For the convenience of those who wish to read all the surahs of this great book over a fixed period, the Glorious Qur'an is divided into 30 equal parts, each called one juz' (plural, ajza'meaning parts), or into seven equal segments, each called amanzil. Each juz' is subdivided into two hizbs (sections) which are further divided in four rubs (quarters). Therefore, if one reads one rub every night, the entire Qur'an will be read in about eight months. Similarly, if one wishes to read the complete Qur'an in one week, one must read one manzil a day. Largesurahs of the Glorious Qur'an are also divided into rukucaccording to the meaning of the passage.
The Noble Qur'an has been well preserved in its original form through out fourteen centuries in two ways: 1) in writing, and 2) by memorising and passing the words from the heart of one generation into that of another. Two copies of the original standard Qur'an still exist today, one in Istanbul  (Turkey) and one in Tashkent  (Uzbekistan).
The Glorious Qur'an is considered to be so Holy that Muslims treat it with enormous respect.
While It is being read:
• You must not speak
• You must not eat or drink
• You must concentrate quietly.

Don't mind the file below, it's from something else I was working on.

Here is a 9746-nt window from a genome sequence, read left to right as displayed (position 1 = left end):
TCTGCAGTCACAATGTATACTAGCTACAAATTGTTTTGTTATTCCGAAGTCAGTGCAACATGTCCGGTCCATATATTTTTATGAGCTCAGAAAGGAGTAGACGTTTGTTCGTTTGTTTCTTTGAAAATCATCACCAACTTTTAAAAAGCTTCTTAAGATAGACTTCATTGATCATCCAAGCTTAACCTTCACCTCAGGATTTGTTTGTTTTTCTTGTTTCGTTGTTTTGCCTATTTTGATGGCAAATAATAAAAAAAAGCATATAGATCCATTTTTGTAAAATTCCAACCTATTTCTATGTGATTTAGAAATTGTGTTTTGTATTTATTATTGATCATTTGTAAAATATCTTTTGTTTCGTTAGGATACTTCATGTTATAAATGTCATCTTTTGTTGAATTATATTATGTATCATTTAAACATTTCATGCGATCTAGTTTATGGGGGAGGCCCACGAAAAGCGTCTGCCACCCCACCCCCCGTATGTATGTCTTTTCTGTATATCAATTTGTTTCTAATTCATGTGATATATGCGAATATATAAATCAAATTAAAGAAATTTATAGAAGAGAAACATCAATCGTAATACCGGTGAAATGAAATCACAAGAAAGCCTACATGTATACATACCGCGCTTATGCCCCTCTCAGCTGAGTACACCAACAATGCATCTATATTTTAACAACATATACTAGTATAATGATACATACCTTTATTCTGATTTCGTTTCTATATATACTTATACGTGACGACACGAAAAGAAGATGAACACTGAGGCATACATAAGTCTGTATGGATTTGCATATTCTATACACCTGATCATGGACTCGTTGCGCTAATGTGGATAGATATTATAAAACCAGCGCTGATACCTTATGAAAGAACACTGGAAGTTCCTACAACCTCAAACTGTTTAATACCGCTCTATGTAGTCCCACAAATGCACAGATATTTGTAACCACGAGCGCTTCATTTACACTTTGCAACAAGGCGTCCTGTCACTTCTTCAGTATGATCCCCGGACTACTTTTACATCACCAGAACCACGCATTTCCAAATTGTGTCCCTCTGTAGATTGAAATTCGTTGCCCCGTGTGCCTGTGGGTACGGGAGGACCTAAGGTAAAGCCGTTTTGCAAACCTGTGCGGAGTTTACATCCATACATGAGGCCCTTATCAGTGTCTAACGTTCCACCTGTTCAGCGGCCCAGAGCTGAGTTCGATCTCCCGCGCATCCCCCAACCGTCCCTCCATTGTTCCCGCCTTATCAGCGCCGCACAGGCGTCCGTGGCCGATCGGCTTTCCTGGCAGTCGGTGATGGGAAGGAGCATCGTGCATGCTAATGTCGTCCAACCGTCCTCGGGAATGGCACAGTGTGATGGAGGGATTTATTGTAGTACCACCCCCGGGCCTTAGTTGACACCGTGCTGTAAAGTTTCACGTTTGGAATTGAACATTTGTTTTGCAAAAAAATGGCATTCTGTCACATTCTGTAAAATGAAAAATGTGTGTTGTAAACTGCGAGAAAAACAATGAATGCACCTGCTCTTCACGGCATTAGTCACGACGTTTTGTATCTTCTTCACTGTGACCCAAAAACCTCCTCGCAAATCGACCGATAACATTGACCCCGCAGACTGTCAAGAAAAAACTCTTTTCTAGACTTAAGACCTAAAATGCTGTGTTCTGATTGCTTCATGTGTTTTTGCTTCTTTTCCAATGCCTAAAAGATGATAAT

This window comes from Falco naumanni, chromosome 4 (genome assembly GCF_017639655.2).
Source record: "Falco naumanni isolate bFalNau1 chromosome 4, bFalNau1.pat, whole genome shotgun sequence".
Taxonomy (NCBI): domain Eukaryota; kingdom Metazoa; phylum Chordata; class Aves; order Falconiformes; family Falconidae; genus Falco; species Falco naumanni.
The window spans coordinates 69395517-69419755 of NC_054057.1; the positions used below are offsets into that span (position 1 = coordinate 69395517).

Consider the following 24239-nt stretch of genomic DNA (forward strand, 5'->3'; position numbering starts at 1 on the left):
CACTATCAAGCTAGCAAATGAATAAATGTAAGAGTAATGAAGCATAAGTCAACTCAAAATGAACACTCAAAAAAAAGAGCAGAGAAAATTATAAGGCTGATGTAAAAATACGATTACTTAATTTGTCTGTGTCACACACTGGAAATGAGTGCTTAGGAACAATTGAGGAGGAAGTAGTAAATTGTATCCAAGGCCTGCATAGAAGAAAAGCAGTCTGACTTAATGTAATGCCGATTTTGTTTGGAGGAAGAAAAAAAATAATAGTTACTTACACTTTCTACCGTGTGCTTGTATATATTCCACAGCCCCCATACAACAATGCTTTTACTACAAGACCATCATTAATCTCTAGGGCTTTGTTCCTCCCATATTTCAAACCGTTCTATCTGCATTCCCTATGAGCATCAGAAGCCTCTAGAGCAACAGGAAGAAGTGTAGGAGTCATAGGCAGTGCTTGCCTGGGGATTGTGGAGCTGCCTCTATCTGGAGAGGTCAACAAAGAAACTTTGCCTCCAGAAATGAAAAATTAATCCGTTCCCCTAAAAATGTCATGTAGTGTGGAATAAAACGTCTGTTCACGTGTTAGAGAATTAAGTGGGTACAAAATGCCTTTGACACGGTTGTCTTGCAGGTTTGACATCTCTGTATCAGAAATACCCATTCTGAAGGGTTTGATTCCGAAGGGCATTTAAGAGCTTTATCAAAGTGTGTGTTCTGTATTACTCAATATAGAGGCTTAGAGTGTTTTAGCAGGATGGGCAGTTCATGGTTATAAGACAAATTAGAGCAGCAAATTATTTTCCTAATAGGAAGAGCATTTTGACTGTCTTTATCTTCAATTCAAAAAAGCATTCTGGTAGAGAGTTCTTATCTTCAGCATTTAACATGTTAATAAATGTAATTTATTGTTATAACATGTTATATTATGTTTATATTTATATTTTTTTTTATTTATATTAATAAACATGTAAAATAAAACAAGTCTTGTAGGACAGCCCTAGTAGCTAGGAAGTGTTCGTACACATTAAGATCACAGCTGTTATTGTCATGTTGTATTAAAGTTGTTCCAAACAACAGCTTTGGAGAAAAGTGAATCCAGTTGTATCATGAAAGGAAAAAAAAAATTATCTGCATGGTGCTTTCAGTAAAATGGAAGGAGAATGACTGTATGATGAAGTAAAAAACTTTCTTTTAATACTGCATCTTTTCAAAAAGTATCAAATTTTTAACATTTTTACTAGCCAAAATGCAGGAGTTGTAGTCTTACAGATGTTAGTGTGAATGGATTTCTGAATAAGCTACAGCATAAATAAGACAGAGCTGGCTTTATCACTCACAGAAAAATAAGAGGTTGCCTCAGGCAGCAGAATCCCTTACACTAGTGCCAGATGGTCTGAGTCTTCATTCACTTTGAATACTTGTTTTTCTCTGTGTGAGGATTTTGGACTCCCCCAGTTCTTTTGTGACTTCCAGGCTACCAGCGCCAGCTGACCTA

It is not to be touched unnecessarily. Before reading it or touching it:
• You must wash thoroughly
• You must be in the right frame of mind and have good intentions
• You must seek refuge in God from satan's wicked intentions
• Women should be clear from menstruation.
Upon completion of its recitation one should conclude the session with certain phrases, at least stating that the Exalted God speaks the Truth, His Blessings be upon Muhammad (SA) and his kinsfolk. But normally, a longer prayer is recited.
When not being recited, it should be:
• Placed high up, so that nothing is put on top of it
• Kept covered with a light cloth to shield it from dust.
I shall refrain from describing this unique Book of Divine Guidance in my own humble words and examine how the Great Qur'an Itself defines Its own aspects.
 Please refer to the Glossary.
 "The history of the collection of the Glorious Qur'an", Sayyid Muhammad Rida Jalali Na'ini (Farsi), 1365 (1986), p 148.
 Istanbul is a corrupted name for the city of Islambul. The old Constantinople (during the Byzantine Empire) was reâ€‘named Islambul by the Ottoman Sultan Mehmed II. Islambul is a Turkish expression meaning "where Muslims are plentiful". Istanbul has no relevant meaning. The closest expression is a Greek one, Eistanpolin, meaning "toward the city!"
 This is known as the Tashkent Qur'an. It is related to the time of ‘Uthman ibn ‘Affan, and was kept in Khaji 'Ubeydullah Ahrar mosque in Samarqand. Later, It was moved to Petersburg museum during the Tzars' rule in Russia. Late in 1918 It was brought back to Samarqand ceremonially. This Valuable Qur'an was later moved to Tashkent museum (reference: Tarikh alâ€‘Mushaf alâ€‘‘Uthmani by Shiykh 'Ismai’l Makhdum).